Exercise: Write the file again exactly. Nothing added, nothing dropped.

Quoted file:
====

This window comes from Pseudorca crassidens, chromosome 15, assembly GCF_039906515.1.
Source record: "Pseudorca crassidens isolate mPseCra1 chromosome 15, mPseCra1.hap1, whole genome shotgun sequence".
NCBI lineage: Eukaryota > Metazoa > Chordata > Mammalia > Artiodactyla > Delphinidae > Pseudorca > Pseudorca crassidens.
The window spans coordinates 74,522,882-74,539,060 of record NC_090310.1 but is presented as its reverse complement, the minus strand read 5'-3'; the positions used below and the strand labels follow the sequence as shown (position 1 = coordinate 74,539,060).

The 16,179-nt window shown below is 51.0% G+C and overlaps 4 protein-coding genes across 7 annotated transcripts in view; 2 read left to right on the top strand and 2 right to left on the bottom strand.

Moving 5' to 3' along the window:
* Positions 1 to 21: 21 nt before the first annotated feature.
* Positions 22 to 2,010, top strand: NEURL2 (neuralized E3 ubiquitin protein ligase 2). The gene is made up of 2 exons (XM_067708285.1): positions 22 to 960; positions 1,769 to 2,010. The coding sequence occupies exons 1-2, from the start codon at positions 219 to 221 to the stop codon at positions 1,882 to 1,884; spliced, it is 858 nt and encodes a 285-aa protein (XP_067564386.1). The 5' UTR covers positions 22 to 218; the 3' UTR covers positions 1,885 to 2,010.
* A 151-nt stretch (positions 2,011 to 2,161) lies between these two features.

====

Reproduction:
This window comes from Pseudorca crassidens, chromosome 15, assembly GCF_039906515.1.
Source record: "Pseudorca crassidens isolate mPseCra1 chromosome 15, mPseCra1.hap1, whole genome shotgun sequence".
NCBI lineage: Eukaryota > Metazoa > Chordata > Mammalia > Artiodactyla > Delphinidae > Pseudorca > Pseudorca crassidens.
The window spans coordinates 74,522,882-74,539,060 of record NC_090310.1 but is presented as its reverse complement, the minus strand read 5'-3'; the positions used below and the strand labels follow the sequence as shown (position 1 = coordinate 74,539,060).

The 16,179-nt window shown below is 51.0% G+C and overlaps 4 protein-coding genes across 7 annotated transcripts in view; 2 read left to right on the top strand and 2 right to left on the bottom strand.

Moving 5' to 3' along the window:
* Positions 1 to 21: 21 nt before the first annotated feature.
* Positions 22 to 2,010, top strand: NEURL2 (neuralized E3 ubiquitin protein ligase 2). The gene is made up of 2 exons (XM_067708285.1): positions 22 to 960; positions 1,769 to 2,010. The coding sequence occupies exons 1-2, from the start codon at positions 219 to 221 to the stop codon at positions 1,882 to 1,884; spliced, it is 858 nt and encodes a 285-aa protein (XP_067564386.1). The 5' UTR covers positions 22 to 218; the 3' UTR covers positions 1,885 to 2,010.
* A 151-nt stretch (positions 2,011 to 2,161) lies between these two features.